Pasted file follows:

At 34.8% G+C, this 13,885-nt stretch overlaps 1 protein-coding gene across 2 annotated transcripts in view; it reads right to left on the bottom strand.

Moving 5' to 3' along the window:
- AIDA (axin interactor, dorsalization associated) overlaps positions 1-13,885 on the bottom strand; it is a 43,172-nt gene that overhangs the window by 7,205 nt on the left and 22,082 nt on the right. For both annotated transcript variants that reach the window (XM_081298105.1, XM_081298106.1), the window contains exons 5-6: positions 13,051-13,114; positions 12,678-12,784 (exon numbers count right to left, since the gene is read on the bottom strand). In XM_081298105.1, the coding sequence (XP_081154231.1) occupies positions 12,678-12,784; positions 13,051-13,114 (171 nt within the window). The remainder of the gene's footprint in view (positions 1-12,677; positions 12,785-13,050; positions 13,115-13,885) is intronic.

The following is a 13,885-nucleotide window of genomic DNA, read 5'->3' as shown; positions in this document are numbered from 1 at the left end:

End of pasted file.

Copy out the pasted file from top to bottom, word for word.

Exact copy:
At 34.8% G+C, this 13,885-nt stretch overlaps 1 protein-coding gene across 2 annotated transcripts in view; it reads right to left on the bottom strand.

Moving 5' to 3' along the window:
- AIDA (axin interactor, dorsalization associated) overlaps positions 1-13,885 on the bottom strand; it is a 43,172-nt gene that overhangs the window by 7,205 nt on the left and 22,082 nt on the right. For both annotated transcript variants that reach the window (XM_081298105.1, XM_081298106.1), the window contains exons 5-6: positions 13,051-13,114; positions 12,678-12,784 (exon numbers count right to left, since the gene is read on the bottom strand). In XM_081298105.1, the coding sequence (XP_081154231.1) occupies positions 12,678-12,784; positions 13,051-13,114 (171 nt within the window). The remainder of the gene's footprint in view (positions 1-12,677; positions 12,785-13,050; positions 13,115-13,885) is intronic.

The following is a 13,885-nucleotide window of genomic DNA, read 5'->3' as shown; positions in this document are numbered from 1 at the left end: